Tracey Bradnan, 440-781-7690 or firstname.lastname@example.org
FOR IMMEDIATE RELEASE: MAY 30, 2012
Photos available upon request.
Northeast Ohio students biked 52,084 miles for 2012 Bike
To School Challenge
ROCKY RIVER, Ohio – Northeast Ohio children have joined Greater Cleveland’s bicycling boom in a big way, racking up thousands of miles bicycling to school during a local bike-to-school program that is one of the largest and most successful in the nation.
Over 4,000 students at middle schools in Rocky River, Bay Village and Medina were encouraged to take the 2012 Bike To School Challenge on May 7-25, an award-winning program organized and sponsored by local bicycle store Century Cycles. Using daily bike counts and student surveys to gauge participation, Bike To School Challenge reports that the students took 15,868 roundtrip bicycle rides to school during the three-week program, logging 52,084 miles on their bikes.
Bicycling to school can save families money, reduce the amount of pollutants in the air and help fight rampant childhood obesity. This year, Bike To School Challenge students saved Mom and Dad $8,718.75 on 2,325 gallons of gasoline (based on the Ohio average vehicle fuel economy of 22.4 MPG and an average gas price of $3.75/gallon on May 25). They saved an estimated 57,292 pounds of heat-trapping carbon dioxide from being emitted into the environment, and they burned an estimated 885,428 calories (calculating that a 100-pound person burns about 17 calories per mile during moderate bicycling).
“Bike To School Challenge is unique and is the best of its kind in the nation,” said Chris Speyer, Executive Vice President of Raleigh Bicycles and president of the Bicycle Products Suppliers Association, who travelled to Northeast Ohio from the company’s headquarters near Seattle, Washington, to attend the challenge’s closing ceremonies at each school. “We work with over 1,400 bike stores around the country. I have never seen a bike-to-school program that generates the level of participation and excitement that this one does.”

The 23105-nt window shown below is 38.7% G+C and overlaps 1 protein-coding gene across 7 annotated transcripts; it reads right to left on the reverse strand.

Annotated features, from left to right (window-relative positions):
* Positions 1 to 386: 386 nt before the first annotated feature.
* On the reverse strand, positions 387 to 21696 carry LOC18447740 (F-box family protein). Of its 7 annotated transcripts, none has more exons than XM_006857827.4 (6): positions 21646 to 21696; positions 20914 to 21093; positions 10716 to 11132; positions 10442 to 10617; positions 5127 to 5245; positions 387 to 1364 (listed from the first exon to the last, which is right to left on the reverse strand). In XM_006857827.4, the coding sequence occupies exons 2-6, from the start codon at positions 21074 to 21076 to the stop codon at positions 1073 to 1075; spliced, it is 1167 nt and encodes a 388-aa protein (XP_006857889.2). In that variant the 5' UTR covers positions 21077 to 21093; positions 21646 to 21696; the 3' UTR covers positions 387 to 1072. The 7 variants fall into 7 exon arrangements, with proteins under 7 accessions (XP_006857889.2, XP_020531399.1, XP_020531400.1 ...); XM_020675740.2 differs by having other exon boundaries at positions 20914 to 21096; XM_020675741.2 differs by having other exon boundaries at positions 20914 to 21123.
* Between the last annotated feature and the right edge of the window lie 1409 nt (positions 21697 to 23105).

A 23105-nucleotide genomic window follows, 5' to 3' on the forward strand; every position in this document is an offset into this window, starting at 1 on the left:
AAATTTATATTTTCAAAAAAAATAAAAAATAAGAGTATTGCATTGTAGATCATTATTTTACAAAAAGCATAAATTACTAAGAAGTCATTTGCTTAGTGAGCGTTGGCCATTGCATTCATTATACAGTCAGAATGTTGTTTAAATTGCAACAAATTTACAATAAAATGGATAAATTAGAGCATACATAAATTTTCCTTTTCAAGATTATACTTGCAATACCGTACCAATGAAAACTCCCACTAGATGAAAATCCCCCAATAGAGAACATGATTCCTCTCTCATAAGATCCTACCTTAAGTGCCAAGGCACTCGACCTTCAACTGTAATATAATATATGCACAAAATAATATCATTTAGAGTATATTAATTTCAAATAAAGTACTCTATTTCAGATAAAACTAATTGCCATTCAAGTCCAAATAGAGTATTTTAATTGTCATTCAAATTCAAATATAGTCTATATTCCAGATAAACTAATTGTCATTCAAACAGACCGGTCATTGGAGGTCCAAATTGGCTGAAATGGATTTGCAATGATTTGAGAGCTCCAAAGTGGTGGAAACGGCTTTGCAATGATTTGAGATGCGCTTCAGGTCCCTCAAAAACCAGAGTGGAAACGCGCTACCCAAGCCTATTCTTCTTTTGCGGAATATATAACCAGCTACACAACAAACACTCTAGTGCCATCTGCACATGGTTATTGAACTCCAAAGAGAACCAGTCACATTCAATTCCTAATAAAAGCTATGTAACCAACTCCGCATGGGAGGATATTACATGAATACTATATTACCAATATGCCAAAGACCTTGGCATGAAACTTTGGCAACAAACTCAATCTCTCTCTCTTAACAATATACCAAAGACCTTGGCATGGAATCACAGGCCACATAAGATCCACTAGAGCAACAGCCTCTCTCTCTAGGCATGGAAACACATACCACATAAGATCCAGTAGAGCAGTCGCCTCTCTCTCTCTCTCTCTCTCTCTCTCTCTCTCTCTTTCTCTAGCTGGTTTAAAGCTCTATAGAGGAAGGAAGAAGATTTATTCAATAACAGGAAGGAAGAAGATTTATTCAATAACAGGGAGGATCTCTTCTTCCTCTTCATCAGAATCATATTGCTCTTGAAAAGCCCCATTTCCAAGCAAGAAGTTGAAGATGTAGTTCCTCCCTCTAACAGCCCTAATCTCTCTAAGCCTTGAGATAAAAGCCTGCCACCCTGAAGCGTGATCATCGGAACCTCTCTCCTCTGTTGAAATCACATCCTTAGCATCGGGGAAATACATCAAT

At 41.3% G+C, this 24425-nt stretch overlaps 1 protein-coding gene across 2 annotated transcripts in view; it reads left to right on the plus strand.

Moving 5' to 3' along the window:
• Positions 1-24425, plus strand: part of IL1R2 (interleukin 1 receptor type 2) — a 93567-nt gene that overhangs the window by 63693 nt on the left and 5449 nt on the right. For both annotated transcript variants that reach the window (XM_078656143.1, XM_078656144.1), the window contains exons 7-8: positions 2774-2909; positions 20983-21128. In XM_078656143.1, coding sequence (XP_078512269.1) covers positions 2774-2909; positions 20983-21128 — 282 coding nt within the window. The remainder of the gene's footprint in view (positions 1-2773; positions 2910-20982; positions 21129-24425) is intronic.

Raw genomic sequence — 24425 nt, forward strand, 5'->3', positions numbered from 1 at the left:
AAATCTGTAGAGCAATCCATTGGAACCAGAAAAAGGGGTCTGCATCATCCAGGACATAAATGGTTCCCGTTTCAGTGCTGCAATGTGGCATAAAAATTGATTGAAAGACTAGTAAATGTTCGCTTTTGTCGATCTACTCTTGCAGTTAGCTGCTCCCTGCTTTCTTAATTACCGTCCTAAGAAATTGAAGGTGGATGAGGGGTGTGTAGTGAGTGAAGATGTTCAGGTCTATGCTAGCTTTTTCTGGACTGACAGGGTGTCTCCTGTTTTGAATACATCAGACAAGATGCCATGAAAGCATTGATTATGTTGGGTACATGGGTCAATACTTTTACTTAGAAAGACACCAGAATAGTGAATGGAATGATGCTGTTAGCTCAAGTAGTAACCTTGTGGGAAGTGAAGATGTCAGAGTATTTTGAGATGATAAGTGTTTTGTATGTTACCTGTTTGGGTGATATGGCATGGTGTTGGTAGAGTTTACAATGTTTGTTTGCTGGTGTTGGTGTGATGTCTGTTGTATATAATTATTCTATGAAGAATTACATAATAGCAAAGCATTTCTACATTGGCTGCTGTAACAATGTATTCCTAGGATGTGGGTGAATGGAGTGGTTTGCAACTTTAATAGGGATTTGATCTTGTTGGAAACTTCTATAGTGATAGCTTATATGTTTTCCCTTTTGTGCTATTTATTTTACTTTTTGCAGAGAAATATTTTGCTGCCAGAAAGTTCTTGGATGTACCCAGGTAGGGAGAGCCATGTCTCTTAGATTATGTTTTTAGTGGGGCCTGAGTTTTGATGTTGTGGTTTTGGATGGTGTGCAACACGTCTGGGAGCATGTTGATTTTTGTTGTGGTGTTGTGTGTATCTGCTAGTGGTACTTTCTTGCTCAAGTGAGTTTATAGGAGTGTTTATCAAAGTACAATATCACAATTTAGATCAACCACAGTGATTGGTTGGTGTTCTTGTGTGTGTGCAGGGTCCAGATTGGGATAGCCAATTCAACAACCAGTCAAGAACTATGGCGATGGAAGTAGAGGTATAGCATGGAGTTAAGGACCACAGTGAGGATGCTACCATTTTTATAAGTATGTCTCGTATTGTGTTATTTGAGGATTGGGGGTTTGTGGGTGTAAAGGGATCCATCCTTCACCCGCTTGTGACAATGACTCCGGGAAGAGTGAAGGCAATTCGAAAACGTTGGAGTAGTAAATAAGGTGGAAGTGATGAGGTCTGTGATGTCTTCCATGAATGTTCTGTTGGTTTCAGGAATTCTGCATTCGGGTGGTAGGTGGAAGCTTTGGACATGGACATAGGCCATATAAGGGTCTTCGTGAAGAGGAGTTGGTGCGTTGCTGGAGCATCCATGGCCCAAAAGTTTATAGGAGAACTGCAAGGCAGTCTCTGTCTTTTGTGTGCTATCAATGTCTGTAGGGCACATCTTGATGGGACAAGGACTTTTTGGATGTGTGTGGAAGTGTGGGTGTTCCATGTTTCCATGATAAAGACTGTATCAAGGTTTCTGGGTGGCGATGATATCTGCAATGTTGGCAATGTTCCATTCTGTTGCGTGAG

Founded in 2008, Bike To School Challenge communicates to students the impact that bicycling instead of driving can have on their health and the environment, and they are incentivized with daily and grand prizes to bicycle as much as possible to school for three weeks. Students carry cards that are stamped for each bike-ride to school and can be entered into the grand prize drawing that concludes the challenge.
“We organize it for three weeks because we want to establish bicycling as a habit,” said Scott Cowan, owner of Century Cycles bicycle stores in Rocky River, Medina and Peninsula, Ohio. “We are gratified to see far more bicycling all year-round in these communities because of Bike To School Challenge.”
“Your choice to ride your bike to school has made a significant difference in your health, the health of the environment, and the health of our city,” said Rocky River, Ohio, Mayor Pam Bobst in her address to Rocky River Middle School students. “For that, we thank you, we admire you, and you are inspiring our entire community.”
Bay Village Bike To School Challenge
Bay Middle School and Bay High School logged 26,673 miles on their bikes during the three-week program. An average of 474 Bay Middle School students biked each day of the challenge, a whopping 59% of the school’s enrollment of 793 students. Bay Middle School’s highest ride day during the challenge was May 18, when 611 students (77% of the school) bicycled. At Bay High School, an average of 135 students per day biked, or 16% of the school.